Thursday, 16 January 2014

As Time Goes By - The Changing Nature of Blogging

 
 

 

 

 

 

 

 

 

 


I began blogging when I was fourteen, prompted by several friends. The first, Lettice, introduced me to Style Bubble and Sea of Shoes. We’d spend our maths lessons eagerly seeking updates and discussing outfit posts; our useless teacher’s inability to set work leading to thrice-weekly slots of internet surfing rather than graph plotting or algebra. Luckily he moved on, and the following term we returned to our equations. The interest in style blogs remained though. I made my own in June 2009, using photos taken by Flo to kick-start it.

My sapling interest in style was growing. I’d signed to a model agency the previous year, and my stack of second hand Vogues piled ever taller. I began by buying them from charity shops for 20p apiece, selecting the choicest photos to adorn my door and pin-boards before discarding the rest. Then I started reading them. Names of designers became familiar. I switched to getting new copies, an occasional treat supplemented by an Elle Collections or, (having gone beyond Mizz and Shout) Sugar magazine. The presence of all these publications was fitting, the realm of teen ‘cringes’ and ‘true life’ stories facing off adult articles on catwalks, work and artsy things. 

It was a strange time of innocence, excitement and unhappiness. I was miserable at school and struggled socially, but found myself enthralled by the worlds of books, style, vintage clothing, film and photography. I discovered Beyond Retro, watched the Red Shoes and My Fair Lady, read The Bell Jar, listened to Marina and the Diamonds and tried to teach myself the rudiments of fashion illustration and design (usually faltering before I reached the sewing machine).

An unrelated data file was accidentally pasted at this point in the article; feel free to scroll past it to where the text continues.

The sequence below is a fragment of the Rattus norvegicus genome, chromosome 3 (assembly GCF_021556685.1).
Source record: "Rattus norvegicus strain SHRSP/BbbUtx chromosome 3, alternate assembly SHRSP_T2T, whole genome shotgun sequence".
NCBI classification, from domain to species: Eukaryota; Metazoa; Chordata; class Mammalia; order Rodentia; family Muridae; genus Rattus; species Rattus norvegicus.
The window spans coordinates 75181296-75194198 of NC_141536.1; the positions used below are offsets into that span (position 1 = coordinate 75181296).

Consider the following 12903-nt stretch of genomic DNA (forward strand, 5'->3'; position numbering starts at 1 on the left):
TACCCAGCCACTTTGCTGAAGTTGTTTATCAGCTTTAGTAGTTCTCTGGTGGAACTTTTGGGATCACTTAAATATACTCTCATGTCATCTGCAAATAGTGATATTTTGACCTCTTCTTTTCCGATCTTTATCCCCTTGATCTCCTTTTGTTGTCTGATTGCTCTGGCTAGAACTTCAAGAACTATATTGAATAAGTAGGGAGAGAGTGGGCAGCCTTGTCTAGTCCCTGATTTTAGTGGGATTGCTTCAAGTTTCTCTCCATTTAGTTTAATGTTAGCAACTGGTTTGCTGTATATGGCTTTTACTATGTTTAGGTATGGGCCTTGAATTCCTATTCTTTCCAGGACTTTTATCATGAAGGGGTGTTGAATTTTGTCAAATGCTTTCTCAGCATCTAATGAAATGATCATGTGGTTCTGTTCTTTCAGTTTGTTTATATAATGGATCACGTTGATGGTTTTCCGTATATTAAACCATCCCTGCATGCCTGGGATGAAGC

At home I experimented with my mum’s fifties skirts and vintage jackets, snaffling up items where I could. She used to have two clear plastic boxes hidden in the back of a cupboard, each filled with tissue paper and pieces she’d kept since her teens and twenties. They’re still there now, but hugely depleted. Much of the former contents now rest in my room, most of it stolen away in the first year or so of blogging.
It was the playful freedom that I loved best. With a blog I had reason to put together fantastical outfits to tramp around forests and (occasionally) jump into rivers. It gave me the impetus to buy seventies orange dresses and vintage Jaeger blazers. I could trawl eBay and jumble sales with heightened zeal. My dressing up box grew, and so did my confidence.

Blogging was a much smaller world back then. Of course I was experiencing it at a different age with different aspirations. It was my hobby, done for the love of interesting clothing and newfound connections with like-minded people. The sense of community and creative opportunity was still fresh. There were fewer of us, the fashion industry still in the early stages of picking up on the power of bloggers. But there was Tavi, Jane, Rumi, Susie, Karla – the first wave of success surged.
Blogging has changed in the last four and a half years. Of course. Like any modern medium it’s undergoing a kind of continued metamorphosis, in step with lives rapidly altered by technology. The internet is almost unrecognizable from what it was in my early teens. I’m not sure if it’s better or worse now.

My first LFW was in February 2011. The comparison between that and February 2013 (my last full season) is pretty astonishing. In the former the street style movement was well established but limited. In the latter it was a cacophony of cameras, shutter-clicks, photographers and bright outfits. Somerset House had become a realm of tweeting, live-streaming, instant updates, guest lists on iPads, Vine catwalk clips, instagram snaps. iPhones had replaced Blackberries and the front row was awash with smartphone flashes.